The first thing to note is we are part of the 99. The shepherd’s attention is taken off us and focused on the one that is lost. How’s that make you feel? Are we being taken for granted? The answer is “Yes.” God has gone after the lost and we are expected to remain. That may not be fair. After all, we’ve been “slinging the hash.” The church, the body of Christ, doesn’t run itself. It takes a core of committed believers willing to do the unglamorous work of making an institution run. Oh, it can be fun, but it lacks glory. Jesus, the shepherd, is taking the loyal 99 for granted.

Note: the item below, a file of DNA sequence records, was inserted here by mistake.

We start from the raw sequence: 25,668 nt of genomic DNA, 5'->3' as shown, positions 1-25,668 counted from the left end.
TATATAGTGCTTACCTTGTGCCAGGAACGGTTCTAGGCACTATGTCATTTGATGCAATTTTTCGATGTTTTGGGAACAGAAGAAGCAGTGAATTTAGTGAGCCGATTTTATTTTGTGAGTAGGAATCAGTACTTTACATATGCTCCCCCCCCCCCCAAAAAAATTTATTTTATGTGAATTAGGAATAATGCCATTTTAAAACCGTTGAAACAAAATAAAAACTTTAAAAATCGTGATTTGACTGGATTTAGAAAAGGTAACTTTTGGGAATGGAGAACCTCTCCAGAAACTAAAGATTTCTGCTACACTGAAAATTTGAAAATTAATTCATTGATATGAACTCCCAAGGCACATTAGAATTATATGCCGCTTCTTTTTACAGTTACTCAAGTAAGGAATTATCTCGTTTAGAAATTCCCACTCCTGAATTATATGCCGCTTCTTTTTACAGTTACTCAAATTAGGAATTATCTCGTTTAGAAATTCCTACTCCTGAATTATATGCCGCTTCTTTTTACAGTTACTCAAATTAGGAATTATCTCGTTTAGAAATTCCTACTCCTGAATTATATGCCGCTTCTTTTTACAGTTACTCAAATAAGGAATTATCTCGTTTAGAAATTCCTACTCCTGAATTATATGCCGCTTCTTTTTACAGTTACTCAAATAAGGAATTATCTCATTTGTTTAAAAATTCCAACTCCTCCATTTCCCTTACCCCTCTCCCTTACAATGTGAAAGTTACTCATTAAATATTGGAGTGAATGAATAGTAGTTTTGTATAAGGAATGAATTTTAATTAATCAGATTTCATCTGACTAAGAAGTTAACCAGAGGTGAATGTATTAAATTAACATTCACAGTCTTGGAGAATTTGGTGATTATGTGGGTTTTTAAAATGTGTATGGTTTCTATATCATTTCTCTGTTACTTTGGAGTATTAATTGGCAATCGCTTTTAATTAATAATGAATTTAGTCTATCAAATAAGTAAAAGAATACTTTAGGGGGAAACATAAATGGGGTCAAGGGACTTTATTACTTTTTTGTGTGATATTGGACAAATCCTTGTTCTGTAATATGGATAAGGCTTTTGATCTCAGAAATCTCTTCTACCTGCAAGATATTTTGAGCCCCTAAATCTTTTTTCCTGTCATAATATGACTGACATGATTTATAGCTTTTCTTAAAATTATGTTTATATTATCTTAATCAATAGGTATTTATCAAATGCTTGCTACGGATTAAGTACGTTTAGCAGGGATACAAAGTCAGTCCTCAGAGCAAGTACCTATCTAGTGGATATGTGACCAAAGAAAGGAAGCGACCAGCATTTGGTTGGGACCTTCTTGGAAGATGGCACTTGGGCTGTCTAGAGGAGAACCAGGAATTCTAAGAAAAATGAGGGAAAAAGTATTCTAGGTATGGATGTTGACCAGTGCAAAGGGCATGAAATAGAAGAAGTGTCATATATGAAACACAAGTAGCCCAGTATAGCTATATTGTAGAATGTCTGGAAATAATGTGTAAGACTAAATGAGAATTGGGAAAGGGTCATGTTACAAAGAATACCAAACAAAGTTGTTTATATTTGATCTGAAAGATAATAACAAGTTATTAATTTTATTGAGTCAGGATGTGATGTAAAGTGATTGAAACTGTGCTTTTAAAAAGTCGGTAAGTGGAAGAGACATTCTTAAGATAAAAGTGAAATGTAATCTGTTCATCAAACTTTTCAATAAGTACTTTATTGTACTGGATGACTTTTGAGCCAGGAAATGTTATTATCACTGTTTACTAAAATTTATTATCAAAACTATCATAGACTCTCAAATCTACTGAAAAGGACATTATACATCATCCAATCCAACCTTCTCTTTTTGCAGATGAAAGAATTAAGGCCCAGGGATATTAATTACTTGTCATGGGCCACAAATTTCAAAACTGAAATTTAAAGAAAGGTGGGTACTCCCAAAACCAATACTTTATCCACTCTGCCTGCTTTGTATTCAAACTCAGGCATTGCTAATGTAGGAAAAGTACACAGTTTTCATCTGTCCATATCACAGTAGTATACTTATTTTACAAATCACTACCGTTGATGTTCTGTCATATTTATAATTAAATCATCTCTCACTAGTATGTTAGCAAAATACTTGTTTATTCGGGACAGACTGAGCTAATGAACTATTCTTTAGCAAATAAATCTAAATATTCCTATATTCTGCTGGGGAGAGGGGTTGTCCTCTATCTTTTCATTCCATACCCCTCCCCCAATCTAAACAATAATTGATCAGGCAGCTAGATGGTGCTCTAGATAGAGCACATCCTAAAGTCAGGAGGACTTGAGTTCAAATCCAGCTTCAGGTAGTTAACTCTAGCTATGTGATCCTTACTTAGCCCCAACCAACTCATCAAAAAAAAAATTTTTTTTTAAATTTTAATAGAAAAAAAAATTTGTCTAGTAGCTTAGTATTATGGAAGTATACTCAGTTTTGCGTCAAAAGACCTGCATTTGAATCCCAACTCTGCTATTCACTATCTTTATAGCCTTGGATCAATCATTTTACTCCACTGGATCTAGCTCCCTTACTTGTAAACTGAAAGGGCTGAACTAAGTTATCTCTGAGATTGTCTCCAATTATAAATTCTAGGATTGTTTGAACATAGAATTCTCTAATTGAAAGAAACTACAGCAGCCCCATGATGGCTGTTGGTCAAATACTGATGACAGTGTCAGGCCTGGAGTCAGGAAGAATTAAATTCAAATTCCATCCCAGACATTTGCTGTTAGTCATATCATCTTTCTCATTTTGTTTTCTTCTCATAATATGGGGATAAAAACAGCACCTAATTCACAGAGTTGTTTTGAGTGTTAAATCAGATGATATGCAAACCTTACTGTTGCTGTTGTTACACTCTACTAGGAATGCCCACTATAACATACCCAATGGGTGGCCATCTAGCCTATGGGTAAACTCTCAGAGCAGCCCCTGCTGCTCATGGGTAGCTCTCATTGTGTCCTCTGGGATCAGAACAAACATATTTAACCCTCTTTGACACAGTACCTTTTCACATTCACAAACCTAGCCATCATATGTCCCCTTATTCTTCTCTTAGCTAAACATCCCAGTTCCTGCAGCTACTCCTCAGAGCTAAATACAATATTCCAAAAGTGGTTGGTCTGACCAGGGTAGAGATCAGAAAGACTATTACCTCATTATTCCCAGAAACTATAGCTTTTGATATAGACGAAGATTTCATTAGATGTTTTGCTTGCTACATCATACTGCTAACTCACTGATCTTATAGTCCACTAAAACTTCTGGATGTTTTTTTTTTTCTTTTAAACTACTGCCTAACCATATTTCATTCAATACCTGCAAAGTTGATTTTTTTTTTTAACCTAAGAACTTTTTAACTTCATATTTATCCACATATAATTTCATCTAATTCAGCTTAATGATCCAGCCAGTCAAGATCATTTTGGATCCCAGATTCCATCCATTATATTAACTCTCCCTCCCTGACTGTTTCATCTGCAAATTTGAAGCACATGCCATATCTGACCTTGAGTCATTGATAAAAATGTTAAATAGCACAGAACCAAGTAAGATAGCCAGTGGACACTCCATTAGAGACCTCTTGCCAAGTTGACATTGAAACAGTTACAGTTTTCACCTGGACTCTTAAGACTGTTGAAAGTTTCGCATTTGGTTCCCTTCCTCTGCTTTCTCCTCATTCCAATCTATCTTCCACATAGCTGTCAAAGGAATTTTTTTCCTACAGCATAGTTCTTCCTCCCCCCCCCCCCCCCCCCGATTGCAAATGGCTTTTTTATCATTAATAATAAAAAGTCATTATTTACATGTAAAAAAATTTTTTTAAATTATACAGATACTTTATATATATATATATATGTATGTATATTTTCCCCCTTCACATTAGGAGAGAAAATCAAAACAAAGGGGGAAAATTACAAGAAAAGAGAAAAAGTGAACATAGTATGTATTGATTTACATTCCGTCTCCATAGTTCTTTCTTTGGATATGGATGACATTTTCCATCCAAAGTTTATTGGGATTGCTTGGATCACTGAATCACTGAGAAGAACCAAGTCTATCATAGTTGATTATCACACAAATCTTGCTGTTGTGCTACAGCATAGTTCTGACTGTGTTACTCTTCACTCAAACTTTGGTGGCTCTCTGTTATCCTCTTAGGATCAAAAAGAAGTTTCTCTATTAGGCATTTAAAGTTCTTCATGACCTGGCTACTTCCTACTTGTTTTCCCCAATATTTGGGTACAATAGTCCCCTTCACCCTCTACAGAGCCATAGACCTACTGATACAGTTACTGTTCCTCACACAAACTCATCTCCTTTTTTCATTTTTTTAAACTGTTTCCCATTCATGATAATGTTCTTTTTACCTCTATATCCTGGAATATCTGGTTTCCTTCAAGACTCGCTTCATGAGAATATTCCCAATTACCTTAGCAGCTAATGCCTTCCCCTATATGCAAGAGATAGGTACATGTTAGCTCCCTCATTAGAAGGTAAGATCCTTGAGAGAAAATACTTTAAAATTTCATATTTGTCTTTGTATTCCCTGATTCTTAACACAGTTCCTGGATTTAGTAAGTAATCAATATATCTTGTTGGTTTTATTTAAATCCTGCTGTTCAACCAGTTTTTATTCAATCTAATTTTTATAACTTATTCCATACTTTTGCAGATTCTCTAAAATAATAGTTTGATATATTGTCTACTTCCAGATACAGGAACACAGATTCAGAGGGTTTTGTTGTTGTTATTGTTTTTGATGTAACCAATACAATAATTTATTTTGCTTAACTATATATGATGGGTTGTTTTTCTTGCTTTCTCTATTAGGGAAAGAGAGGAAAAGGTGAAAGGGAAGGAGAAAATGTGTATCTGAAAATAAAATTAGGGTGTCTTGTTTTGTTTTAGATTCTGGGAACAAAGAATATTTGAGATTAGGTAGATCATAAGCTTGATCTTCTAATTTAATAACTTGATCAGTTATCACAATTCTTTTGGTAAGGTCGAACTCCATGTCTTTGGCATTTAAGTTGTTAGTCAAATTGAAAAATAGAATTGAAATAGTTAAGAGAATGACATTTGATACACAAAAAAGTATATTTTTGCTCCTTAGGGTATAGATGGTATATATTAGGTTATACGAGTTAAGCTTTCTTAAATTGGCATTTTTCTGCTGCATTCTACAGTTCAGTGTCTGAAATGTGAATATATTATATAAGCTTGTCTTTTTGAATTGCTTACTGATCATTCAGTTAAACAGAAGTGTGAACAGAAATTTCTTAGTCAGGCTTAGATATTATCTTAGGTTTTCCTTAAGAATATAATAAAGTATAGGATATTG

Why? Because Jesus can. We’re going to stay. We are not here to receive some reward or accolade from God. We are here because we believe we have found the truth, that in pursuing the cause of justice we open the door to peace, that in proclaiming the love of God for the least and the lost we participate in advancing the Kingdom of God, that in proclaiming a crucified and risen Christ we proclaim both the reality of suffering and its inability to win the day. We keep opening the doors to this church every week because we want to be a part of God’s mission, and today we learn that the joy of God is found when we, the 99, can do our job that together with God we might reach the one who was lost.